KHQ Today

KHQ Today

CTE in Former Athletes

These+two+brains+were+studied+by+the+Boston+University+Center+for+the+Study+of+Traumatic+Encephalopathy.+On+the+left+is+a+cross-section+of+healthy+brain+tissue.+On+the+right+is+a+cross+section+of+brain+tissue+from+someone+who+suffered+from+severe+CTE.%0APhoto+courtesy+of+Wikimedia+Commons
These two brains were studied by the Boston University Center for the Study of Traumatic Encephalopathy. On the left is a cross-section of healthy brain tissue. On the right is a cross section of brain tissue from someone who suffered from severe CTE.
Photo courtesy of Wikimedia Commons

These two brains were studied by the Boston University Center for the Study of Traumatic Encephalopathy. On the left is a cross-section of healthy brain tissue. On the right is a cross section of brain tissue from someone who suffered from severe CTE. Photo courtesy of Wikimedia Commons

These two brains were studied by the Boston University Center for the Study of Traumatic Encephalopathy. On the left is a cross-section of healthy brain tissue. On the right is a cross section of brain tissue from someone who suffered from severe CTE. Photo courtesy of Wikimedia Commons

Jack Stobbe, Sports Editor

Hang on for a minute...we're trying to find some more stories you might like.


Email This Story






  Former Quarterback Jim McMahon said he was diagnosed with early onset dementia in his 50’s and was on the brink of taking his own life. He opened up about what it was like living with Chronic Traumatic Encephalopathy (CTE) in an interview with Harry Minium.

  “I was living like a vegetable. I’d walk from the bedroom to the kitchen and tell my girlfriend I was going to the store. She’d come down there half an hour later and I’d still be standing there,” McMahon said.

  “She’d ask, ‘Have you been to the store yet?’ I’d think, ‘Aw, that’s why I have my car keys.’ Sometimes, I couldn’t find my way home. I’d know I was close, but couldn’t quite figure out how to get home. I felt lost,” McMahon said.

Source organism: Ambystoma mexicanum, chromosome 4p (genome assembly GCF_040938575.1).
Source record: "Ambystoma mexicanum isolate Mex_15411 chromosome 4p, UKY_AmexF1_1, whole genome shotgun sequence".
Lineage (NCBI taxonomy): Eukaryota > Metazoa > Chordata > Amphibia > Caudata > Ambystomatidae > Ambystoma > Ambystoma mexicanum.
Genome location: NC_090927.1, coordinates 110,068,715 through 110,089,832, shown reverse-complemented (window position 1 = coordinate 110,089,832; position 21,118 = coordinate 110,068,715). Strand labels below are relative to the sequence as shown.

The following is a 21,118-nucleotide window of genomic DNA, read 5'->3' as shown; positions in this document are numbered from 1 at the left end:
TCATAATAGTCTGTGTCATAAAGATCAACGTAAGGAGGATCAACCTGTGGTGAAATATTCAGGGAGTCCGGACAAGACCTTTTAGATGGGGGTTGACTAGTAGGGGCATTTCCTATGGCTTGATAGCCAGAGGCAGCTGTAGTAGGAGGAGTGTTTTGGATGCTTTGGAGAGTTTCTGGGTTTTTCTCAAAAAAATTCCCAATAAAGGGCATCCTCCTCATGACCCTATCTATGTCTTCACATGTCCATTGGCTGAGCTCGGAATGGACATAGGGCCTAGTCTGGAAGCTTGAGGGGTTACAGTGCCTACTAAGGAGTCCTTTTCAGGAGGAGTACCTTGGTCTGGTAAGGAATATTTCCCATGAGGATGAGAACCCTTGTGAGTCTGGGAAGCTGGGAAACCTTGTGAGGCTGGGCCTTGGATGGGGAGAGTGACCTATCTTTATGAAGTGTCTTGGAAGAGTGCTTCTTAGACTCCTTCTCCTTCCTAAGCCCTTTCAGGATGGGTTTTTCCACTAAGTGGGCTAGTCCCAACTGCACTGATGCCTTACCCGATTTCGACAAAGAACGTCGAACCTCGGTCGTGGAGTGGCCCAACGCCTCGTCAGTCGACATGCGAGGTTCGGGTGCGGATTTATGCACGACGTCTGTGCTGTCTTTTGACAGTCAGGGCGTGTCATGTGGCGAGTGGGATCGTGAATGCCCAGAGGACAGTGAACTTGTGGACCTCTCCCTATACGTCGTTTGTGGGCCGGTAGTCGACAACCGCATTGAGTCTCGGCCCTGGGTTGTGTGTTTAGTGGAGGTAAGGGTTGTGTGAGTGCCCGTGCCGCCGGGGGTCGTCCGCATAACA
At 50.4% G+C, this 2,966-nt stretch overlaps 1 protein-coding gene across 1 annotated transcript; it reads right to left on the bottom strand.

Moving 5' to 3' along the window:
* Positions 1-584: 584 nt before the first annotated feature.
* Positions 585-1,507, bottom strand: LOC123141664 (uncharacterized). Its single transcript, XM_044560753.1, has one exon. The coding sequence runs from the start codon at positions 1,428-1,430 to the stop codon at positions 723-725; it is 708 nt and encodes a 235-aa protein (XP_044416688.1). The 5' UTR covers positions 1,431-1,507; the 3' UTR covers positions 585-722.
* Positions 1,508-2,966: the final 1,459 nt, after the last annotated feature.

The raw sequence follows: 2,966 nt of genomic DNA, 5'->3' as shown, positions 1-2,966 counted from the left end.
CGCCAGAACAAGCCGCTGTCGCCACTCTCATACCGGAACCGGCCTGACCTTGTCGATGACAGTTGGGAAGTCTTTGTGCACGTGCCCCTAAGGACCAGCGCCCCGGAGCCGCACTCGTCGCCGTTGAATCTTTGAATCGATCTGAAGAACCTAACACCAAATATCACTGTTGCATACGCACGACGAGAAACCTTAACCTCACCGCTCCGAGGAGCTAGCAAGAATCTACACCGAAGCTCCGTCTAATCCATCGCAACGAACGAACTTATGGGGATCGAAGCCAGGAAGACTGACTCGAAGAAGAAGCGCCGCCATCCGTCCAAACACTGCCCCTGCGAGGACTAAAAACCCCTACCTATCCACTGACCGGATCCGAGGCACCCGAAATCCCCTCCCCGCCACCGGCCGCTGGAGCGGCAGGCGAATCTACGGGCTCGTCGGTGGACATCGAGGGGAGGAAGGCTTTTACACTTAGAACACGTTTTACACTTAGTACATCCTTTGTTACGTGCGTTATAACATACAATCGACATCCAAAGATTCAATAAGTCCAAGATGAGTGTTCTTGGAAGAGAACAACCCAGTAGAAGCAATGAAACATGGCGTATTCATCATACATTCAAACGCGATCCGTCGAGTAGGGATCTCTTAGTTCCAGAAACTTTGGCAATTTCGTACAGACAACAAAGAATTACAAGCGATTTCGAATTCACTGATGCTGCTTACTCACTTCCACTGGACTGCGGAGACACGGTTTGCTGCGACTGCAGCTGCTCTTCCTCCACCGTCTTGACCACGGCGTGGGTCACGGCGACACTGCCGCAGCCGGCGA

Chronic Traumatic Encephalopathy is defined by the Boston University Research Center as  a progressive degenerative disease of the brain found in people with a history of repetitive brain trauma.

  The symptoms of CTE are numerous and can be very severe. They can include impulsive behavior (becoming more angry or irritable), memory loss, difficulty processing things, motor impairment, speech and language difficulties and even suicidal thoughts.

  Athletes in particular have been affected by this traumatic disease due to the physical nature of professional sports. Due to an increase in research into CTE, there is a growing concern in professional athletes that their long-term health could be in serious danger should they continue their playing careers.

  A study was conducted this year by researcher Dr. Anne McKee from Boston University involving CTE. Brains of 202 deceased football players were examined during an autopsy, and it was revealed that 177 of the brains showed signs of CTE, as well as 110 out of 111 of former National Football League (NFL) players.

  Being one of the most violent sports still played, it makes sense that a majority (99% of the players tested according to McKee’s study) of former football players show signs of brain trauma. This problem needs to be rectified immediately because the health effects of CTE are destroying the lives of former players post-playing career.

  Former NFL players like Junior Seau and Dave Duerson have taken their own lives because of the repercussions of repeated brain trauma. Their family members reported a change in behavior, with the former athletes being easily irritated, more angry and sometimes violent and experiencing memory loss.

  In an interview with ESPN, Junior Seau’s oldest son, Tyler, said that Seau would, “Sometimes lose his temper. He would get irritable over very small things. And he would take it out on not just myself but also other people that he was close to. And I didn’t understand why.”